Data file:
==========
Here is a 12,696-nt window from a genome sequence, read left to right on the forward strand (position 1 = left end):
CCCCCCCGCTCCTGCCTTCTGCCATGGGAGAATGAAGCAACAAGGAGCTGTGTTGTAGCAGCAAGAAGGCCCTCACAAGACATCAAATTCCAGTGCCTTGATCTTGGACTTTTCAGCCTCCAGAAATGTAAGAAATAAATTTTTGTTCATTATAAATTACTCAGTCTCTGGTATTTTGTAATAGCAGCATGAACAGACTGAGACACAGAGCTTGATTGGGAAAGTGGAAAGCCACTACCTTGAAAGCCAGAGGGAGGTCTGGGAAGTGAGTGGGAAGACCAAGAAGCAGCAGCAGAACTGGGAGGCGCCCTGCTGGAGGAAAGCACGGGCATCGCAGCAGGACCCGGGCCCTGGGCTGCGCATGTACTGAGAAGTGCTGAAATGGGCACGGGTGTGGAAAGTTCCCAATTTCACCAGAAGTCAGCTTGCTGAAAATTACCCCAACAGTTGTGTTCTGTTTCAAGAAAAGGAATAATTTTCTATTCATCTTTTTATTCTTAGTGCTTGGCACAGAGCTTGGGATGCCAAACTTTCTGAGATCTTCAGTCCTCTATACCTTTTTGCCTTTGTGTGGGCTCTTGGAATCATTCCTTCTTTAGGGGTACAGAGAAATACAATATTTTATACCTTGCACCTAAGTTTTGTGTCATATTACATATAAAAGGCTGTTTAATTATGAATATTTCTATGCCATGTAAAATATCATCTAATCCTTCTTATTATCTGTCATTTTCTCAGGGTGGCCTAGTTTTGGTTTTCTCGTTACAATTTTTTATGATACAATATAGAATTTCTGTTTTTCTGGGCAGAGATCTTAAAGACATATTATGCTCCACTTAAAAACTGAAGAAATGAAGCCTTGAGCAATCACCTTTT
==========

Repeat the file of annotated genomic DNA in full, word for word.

Here is a 12,696-nt window from a genome sequence, read left to right on the forward strand (position 1 = left end):
CCCCCCCGCTCCTGCCTTCTGCCATGGGAGAATGAAGCAACAAGGAGCTGTGTTGTAGCAGCAAGAAGGCCCTCACAAGACATCAAATTCCAGTGCCTTGATCTTGGACTTTTCAGCCTCCAGAAATGTAAGAAATAAATTTTTGTTCATTATAAATTACTCAGTCTCTGGTATTTTGTAATAGCAGCATGAACAGACTGAGACACAGAGCTTGATTGGGAAAGTGGAAAGCCACTACCTTGAAAGCCAGAGGGAGGTCTGGGAAGTGAGTGGGAAGACCAAGAAGCAGCAGCAGAACTGGGAGGCGCCCTGCTGGAGGAAAGCACGGGCATCGCAGCAGGACCCGGGCCCTGGGCTGCGCATGTACTGAGAAGTGCTGAAATGGGCACGGGTGTGGAAAGTTCCCAATTTCACCAGAAGTCAGCTTGCTGAAAATTACCCCAACAGTTGTGTTCTGTTTCAAGAAAAGGAATAATTTTCTATTCATCTTTTTATTCTTAGTGCTTGGCACAGAGCTTGGGATGCCAAACTTTCTGAGATCTTCAGTCCTCTATACCTTTTTGCCTTTGTGTGGGCTCTTGGAATCATTCCTTCTTTAGGGGTACAGAGAAATACAATATTTTATACCTTGCACCTAAGTTTTGTGTCATATTACATATAAAAGGCTGTTTAATTATGAATATTTCTATGCCATGTAAAATATCATCTAATCCTTCTTATTATCTGTCATTTTCTCAGGGTGGCCTAGTTTTGGTTTTCTCGTTACAATTTTTTATGATACAATATAGAATTTCTGTTTTTCTGGGCAGAGATCTTAAAGACATATTATGCTCCACTTAAAAACTGAAGAAATGAAGCCTTGAGCAATCACCTTTT